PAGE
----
This CD gets its name from the first item, an extraordinary, coruscating, whirlwind of a miniature by Paul Whitty bringing to mind some of Ligeti’s studies. Quite a start and a sign of what is to follow.
A similar sound-world can be found in Xenakis’s typically uncompromising ‘Evryali’ particularly as it forces towards its climax. Also one can hear its antecedents in Messiaen’s 1940s piano works such as ‘Canteyodjaya’ with its quirky accents and serialized dynamics.
In between these pieces is ‘Zeitlin’ by Max Wilson (who is also a practising psychotherapist). This treads a wobbly course midway between Conlon Nancarrow and Thelonius Monk; too short to make its presence felt.
We are told that Paul Newland’s ‘….Butterfly Dreaming…..’ has its origins in Satie. And here I should mention Philip Howard’s booklet notes which take a refreshingly new tack, in that they give us some basic facts about each piece. For instance “Newland is fascinated by music that contrasts apparent similarities with real differences, for example Satie’s ‘Trois Gymnopédies’”, with his own brand of musical philosophy. Nowhere is this so noticeable or so fascinating as when he comments on Morton Feldman’s ‘Palais de Mari’, the longest work recorded here and one which ends the CD: “The saddest thing about today is that when tomorrow comes it will be lost forever. The pain of parting from the past weighs heavy on the heart”. Wonderful stuff, ideal for this record label which is trying to forge its own unique image, and very helpful to the listener as Feldman’s twenty-six minutes of stillness passes in front of you almost literally making time stand still
No-one who knows the work of Michael Finnissy (one of Philip Howard’s teachers) would deny that he is a total original in British music and wonderfully prolific … perhaps overly so. His piece which rolls on for well over twenty minutes is part of a multi-part cycle ‘The history of Photography in Sound’. Its opening is a slow development of very quiet lines punctuated by silences which gradually diminish. After being lulled into a trance-like state brought about by seamlessly evolving counterpoint there is a sudden burst of wild activity. This happens at approximately eight minutes in. I can only say, and please forgive the analogy despite its accuracy, that this sounds as if a group of four year olds have been let loose on a piano to play anything they wish all at once. After a short time all is suddenly calm for well over ten minutes before a similar but briefer outburst comes towards the end. The coda, as it were, restates the mood and ideas of the opening. At twenty-two minutes the work is simply too long and Finnissy should learn from Britten who said that the composer’s best ally was the waste paper bin.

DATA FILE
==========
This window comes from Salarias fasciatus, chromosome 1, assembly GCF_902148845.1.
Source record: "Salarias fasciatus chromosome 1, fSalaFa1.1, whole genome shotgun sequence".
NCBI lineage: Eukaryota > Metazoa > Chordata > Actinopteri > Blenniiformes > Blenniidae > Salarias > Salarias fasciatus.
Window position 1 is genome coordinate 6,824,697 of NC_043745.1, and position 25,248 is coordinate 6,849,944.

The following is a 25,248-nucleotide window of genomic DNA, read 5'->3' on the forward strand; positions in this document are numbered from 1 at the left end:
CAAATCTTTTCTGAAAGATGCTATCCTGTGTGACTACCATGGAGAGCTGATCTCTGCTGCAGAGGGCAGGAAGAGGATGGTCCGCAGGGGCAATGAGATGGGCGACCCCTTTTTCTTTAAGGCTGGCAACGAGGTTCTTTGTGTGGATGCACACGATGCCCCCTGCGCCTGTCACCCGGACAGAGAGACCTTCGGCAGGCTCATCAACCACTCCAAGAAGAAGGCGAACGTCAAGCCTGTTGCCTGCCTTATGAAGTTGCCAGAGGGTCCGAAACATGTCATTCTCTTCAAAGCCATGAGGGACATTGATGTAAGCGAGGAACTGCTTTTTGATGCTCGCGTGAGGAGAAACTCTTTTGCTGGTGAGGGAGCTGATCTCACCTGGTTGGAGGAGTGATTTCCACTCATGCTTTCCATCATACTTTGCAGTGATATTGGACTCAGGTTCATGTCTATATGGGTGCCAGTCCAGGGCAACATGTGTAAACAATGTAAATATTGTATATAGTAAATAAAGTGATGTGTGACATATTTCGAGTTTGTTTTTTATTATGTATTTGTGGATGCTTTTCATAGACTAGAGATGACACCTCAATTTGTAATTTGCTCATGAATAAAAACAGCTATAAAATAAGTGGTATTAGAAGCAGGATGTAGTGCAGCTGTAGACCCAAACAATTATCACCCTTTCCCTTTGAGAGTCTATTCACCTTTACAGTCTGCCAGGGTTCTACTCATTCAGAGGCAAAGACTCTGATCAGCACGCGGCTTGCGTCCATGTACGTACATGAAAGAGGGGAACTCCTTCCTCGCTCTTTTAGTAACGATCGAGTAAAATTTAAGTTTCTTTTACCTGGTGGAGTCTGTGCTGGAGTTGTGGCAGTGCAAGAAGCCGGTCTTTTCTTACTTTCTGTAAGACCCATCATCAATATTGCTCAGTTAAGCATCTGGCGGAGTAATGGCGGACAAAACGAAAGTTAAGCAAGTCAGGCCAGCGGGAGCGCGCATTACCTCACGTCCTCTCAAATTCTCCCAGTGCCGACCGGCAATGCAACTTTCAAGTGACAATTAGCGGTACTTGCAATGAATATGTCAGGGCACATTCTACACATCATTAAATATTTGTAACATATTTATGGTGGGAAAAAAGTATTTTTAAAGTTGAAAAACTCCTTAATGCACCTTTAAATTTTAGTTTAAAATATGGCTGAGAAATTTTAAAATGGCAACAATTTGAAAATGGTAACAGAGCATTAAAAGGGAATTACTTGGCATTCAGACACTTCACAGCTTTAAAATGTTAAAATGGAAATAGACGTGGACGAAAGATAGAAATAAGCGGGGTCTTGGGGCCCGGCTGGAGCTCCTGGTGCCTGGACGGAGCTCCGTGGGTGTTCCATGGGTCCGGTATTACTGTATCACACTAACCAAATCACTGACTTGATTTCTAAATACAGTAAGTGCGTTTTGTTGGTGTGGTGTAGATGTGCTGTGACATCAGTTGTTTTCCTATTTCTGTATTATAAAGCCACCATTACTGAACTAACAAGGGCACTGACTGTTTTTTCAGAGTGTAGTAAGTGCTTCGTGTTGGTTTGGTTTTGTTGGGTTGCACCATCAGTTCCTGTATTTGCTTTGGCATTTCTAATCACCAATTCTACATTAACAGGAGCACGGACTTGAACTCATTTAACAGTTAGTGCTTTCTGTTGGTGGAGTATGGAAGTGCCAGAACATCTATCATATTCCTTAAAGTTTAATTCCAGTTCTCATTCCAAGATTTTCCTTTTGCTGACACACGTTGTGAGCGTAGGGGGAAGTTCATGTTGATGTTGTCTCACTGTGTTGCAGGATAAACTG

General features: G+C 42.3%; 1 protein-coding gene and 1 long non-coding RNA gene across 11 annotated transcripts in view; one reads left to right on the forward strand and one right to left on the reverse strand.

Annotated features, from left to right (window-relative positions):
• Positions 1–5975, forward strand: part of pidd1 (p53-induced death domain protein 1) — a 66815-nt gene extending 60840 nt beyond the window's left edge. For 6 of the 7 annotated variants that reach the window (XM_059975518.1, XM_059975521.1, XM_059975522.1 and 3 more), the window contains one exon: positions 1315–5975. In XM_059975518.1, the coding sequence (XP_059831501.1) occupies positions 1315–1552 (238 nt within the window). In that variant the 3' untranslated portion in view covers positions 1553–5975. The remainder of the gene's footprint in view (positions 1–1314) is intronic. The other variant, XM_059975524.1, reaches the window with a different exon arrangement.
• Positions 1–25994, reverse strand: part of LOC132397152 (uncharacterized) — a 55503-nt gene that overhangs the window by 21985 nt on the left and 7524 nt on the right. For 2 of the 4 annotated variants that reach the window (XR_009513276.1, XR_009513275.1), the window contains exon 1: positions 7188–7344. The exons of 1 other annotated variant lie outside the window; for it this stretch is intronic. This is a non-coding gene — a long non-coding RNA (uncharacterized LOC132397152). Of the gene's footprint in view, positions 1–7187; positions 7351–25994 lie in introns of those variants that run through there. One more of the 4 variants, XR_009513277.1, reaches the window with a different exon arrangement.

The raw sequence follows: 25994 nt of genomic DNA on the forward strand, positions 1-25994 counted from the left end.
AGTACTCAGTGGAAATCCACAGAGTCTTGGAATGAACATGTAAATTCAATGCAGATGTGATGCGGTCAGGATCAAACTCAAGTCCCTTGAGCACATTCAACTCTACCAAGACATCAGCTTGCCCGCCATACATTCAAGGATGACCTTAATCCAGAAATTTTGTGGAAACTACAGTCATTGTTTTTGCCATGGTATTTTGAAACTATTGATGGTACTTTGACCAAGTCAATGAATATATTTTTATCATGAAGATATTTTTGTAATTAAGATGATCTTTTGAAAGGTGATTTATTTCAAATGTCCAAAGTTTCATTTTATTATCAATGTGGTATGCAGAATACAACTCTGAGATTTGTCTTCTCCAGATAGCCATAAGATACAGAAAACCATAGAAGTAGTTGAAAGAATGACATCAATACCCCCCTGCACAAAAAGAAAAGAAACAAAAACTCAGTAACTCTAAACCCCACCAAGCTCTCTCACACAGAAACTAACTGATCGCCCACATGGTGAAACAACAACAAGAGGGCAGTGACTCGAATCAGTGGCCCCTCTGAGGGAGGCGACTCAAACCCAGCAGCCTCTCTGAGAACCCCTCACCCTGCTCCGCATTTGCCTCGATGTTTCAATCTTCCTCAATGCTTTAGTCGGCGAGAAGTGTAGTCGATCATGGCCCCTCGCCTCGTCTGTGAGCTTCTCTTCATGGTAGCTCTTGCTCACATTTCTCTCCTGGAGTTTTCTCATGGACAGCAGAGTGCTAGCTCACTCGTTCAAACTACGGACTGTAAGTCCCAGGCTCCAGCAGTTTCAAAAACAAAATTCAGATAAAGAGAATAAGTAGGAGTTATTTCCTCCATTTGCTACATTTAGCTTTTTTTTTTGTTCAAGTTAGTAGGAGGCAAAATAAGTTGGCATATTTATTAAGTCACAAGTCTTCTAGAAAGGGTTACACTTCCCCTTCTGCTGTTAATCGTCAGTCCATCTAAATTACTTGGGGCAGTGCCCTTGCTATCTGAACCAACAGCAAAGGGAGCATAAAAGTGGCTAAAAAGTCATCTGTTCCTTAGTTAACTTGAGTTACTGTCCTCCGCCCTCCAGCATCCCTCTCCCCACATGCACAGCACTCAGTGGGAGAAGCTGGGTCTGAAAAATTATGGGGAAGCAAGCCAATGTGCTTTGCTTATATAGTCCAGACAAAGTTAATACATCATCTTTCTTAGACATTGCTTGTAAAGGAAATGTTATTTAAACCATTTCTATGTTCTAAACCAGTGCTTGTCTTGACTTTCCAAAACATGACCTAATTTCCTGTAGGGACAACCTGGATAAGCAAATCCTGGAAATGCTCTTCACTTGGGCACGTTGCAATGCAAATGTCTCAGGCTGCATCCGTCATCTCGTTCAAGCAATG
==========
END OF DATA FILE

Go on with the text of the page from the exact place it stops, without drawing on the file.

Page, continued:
It is with some relief that Feldman’s last piano work appears. It alone is worth the money for the CD.
As for Philip Howard, I am full of admiration. This is his debut album. In 2003 he was the first British pianist for 35 years to win first prize in the International Gaudeamus Interpreters’ Competition. Technically he is totally assured in this challenging music. On top of that he has an innate ability to discover and use piano colour. This is just what is needed in this kind of repertoire; tough music but with a soft heart which needs to be found by performer and listener alike. However the rather boxy studio recording does not help. I can only try to persuade The Divine Art to look elsewhere for recording venues for its solo piano recitals.
The best of vintage radio drama. Here are 9 volumes with dramas adapted from famous novels and short stories. divineartrecords.com…